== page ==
Grand River Avenue (Images of America)
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Grand River Avenue, or Michigan US-16 as it was ultimately designated, is one of Michigans true Blue Highwaysan original two-lane, blacktop road still serving as a direct path through roadside America. Originally a Native American trail, this ancient path has been a westbound route from the Straits of Detroit to the eastern shores of Lake Michigan for more than 1,000 years. Over time, it has served as a footpath, horse trail, wagon rut, stagecoach route, plank road, and ultimately a two-lane highway that gave some of Americas earliest motorists their first taste of long-distance automobile travel.
John. The Wixom Inn. Farmington, MI: Farmington Hills Historical Commission, 2002. 126 Index Berlin, 16, 90–92 Brighton, 54–59 Cascade, 83 Coopersville, 89, 93–97, 100 Detroit, 13–15, 17–36,41, 42, 46, 53, 58, 59, 65, 66, 77, 86, 107 Eagle, 78, 79, 115 East Lansing, 74, 75 Eastmanville, 119 Fruitport, 100, 102–105, 120, 123 Redford, 32–38 Farmington, 15, 36–46 Fowlerville, 64–68 Grand Haven, 10, 12, 13, 16, 89, 97, 105, 114, 118, 119, 122, 123 Grand Rapids, 10, 16, 59, 78, 83–85
offers a repertoire of popular productions year-round, and every visit includes a performance in its 70-seat auditorium, a museum tour, and a workshop in the puppet studio. (Courtesy of the author’s collection.) 19 Woodward and Grand Avenues. Just beyond the puppet show, Grand River crosses Woodward Avenue—one of Detroit’s busiest and most familiar intersections. This stretch of Woodward is the Lower Woodward Avenue Historic District. Often referred to as Merchants’ Row, it was added to the
crossroads it was 100 years ago, a five-pointed intersection where Milford Road crosses Grand River Avenue and the Old Pontiac Trail joins in from the west. The old inn and the old filling station still stand on the corner where all the roads converge. However, the little village has recently been experiencing a population boom and is currently undergoing a good degree of growth and new construction. The old Rice Block (above) once stood just across Grand River from the New Hudson Inn and housed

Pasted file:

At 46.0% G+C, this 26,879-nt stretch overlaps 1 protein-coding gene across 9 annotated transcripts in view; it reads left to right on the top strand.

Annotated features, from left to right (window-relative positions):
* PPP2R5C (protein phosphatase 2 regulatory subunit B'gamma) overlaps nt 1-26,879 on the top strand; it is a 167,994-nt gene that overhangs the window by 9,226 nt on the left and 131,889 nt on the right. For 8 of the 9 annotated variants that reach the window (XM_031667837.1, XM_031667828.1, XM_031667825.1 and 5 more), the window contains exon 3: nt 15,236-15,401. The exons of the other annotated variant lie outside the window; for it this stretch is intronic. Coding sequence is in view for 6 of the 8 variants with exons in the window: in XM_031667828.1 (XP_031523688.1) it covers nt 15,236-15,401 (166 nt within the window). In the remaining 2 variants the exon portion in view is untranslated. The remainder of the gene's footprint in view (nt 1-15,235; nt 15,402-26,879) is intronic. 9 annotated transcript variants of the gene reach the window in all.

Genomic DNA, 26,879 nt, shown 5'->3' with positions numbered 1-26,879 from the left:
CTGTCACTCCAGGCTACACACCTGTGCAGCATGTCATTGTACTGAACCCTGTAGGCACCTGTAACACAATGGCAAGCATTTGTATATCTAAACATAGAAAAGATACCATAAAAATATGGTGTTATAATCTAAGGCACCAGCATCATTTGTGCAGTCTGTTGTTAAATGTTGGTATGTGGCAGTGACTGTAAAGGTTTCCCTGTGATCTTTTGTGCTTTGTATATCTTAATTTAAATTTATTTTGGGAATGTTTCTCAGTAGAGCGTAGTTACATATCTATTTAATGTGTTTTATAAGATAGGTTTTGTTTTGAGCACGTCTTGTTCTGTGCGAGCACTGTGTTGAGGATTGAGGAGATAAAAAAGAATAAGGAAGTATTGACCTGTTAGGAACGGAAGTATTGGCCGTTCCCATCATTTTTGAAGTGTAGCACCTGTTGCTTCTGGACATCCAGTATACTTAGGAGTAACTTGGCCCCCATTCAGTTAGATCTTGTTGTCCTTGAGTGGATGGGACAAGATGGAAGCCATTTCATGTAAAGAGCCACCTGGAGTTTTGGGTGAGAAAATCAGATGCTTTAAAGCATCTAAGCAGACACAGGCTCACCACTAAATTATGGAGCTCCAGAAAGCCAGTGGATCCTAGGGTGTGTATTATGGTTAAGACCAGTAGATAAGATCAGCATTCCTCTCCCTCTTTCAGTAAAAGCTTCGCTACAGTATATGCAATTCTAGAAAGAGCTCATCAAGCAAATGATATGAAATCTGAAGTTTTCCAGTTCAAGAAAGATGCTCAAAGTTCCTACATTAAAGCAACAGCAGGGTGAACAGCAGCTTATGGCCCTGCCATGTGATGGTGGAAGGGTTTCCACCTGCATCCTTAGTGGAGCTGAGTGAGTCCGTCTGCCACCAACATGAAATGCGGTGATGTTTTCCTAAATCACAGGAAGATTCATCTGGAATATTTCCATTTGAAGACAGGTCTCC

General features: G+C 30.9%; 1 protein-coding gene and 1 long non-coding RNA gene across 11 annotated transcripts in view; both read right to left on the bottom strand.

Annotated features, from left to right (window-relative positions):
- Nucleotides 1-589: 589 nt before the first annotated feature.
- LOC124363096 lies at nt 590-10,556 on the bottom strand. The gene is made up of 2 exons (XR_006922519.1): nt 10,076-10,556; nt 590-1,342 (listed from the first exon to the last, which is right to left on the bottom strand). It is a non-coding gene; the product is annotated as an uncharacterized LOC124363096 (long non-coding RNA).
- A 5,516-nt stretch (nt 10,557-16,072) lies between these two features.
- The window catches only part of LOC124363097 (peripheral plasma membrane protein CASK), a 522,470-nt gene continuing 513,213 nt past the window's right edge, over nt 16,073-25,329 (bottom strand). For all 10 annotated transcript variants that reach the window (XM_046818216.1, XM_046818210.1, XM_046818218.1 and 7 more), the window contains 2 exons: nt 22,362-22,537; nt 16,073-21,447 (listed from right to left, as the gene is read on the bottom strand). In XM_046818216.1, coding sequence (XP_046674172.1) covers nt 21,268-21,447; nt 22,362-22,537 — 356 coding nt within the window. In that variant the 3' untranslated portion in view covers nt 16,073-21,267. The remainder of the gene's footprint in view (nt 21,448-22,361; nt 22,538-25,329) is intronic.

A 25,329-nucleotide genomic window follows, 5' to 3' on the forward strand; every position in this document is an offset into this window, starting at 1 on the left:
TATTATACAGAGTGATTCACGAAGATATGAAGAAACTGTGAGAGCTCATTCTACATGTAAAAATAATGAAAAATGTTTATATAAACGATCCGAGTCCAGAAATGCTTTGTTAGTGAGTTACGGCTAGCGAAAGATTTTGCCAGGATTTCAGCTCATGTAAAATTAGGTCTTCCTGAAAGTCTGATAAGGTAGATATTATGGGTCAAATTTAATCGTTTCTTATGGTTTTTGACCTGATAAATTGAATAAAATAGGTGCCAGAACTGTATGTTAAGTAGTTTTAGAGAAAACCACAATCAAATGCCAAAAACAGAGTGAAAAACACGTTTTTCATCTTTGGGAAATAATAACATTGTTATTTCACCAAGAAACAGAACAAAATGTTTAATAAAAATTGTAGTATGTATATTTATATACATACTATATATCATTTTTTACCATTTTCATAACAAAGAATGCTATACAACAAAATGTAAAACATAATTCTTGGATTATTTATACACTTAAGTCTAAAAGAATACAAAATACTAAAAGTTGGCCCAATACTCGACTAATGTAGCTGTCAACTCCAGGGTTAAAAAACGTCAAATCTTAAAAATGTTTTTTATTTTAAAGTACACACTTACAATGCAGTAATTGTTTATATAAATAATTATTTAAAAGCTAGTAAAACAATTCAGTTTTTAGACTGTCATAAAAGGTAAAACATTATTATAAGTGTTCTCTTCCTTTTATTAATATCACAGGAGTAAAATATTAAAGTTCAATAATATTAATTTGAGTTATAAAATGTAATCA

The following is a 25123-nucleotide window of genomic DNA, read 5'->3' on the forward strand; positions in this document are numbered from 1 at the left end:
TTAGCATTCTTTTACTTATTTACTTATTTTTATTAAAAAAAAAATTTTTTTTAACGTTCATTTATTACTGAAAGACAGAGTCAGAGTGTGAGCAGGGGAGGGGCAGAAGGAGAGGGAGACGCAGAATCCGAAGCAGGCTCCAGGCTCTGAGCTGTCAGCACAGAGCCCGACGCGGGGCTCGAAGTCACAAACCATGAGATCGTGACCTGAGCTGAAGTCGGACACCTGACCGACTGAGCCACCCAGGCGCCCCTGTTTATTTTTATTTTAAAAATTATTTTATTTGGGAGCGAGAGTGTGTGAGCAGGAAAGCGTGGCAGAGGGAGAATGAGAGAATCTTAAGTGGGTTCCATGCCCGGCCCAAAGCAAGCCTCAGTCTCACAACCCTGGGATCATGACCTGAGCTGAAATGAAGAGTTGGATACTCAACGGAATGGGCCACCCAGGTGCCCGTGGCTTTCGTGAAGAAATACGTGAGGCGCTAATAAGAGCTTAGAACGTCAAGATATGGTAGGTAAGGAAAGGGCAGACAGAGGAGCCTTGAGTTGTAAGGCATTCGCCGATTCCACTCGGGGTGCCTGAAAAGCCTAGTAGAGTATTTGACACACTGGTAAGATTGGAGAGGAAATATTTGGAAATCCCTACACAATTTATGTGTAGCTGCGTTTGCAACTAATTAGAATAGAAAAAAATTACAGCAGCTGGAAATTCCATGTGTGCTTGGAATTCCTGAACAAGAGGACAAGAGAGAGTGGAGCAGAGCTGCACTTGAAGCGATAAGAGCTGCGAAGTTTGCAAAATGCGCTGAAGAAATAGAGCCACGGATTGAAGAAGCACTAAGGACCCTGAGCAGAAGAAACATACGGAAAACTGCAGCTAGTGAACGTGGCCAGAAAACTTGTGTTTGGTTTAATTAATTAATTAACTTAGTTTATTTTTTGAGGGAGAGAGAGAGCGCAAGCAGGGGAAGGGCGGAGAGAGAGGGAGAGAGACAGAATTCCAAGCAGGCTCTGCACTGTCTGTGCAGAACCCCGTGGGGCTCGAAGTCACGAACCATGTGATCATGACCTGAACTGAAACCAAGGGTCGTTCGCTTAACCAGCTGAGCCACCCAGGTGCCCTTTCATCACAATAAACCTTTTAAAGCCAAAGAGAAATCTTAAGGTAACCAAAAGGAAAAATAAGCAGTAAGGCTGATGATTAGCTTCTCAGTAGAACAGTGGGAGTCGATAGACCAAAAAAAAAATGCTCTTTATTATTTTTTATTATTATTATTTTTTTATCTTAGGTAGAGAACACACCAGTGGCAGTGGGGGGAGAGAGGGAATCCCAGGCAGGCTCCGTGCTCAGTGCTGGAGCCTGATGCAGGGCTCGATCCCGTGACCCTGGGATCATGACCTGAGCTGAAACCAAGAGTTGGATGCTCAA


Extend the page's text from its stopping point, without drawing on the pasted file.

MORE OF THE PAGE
War boot camp long behind it, Island Lake soon reverted to a place of recreation and relaxation. By the 1920s, a dance and roller-skating pavilion known as the Blue Lantern (above) was constructed along the lakeshore, and soon the sounds of nationally known bands, including Jean Goldkette’s Orchestra and McKinney’s Cotton Pickers (below), were hovering over the lake on moonlit summer nights. McKinney’s was a Detroit-based band with international appeal and a major recording contract on the RCA
business here, outlived them all. As horses gave way to cars, he shaped metal to fit them as well. Today, patrons just bend elbows. 55 “Brightoned Our Lives.” Leland Drugs, on the corner of Grand River Avenue and Main Street, anchors the postcard above, sent in 1945. The writing on the reverse reads, “Just to let you know I haven’t forgotten you.” Leland was the first building in Brighton to be air-conditioned. Brightonites have many memories of drugstores with soda fountains. Many fondly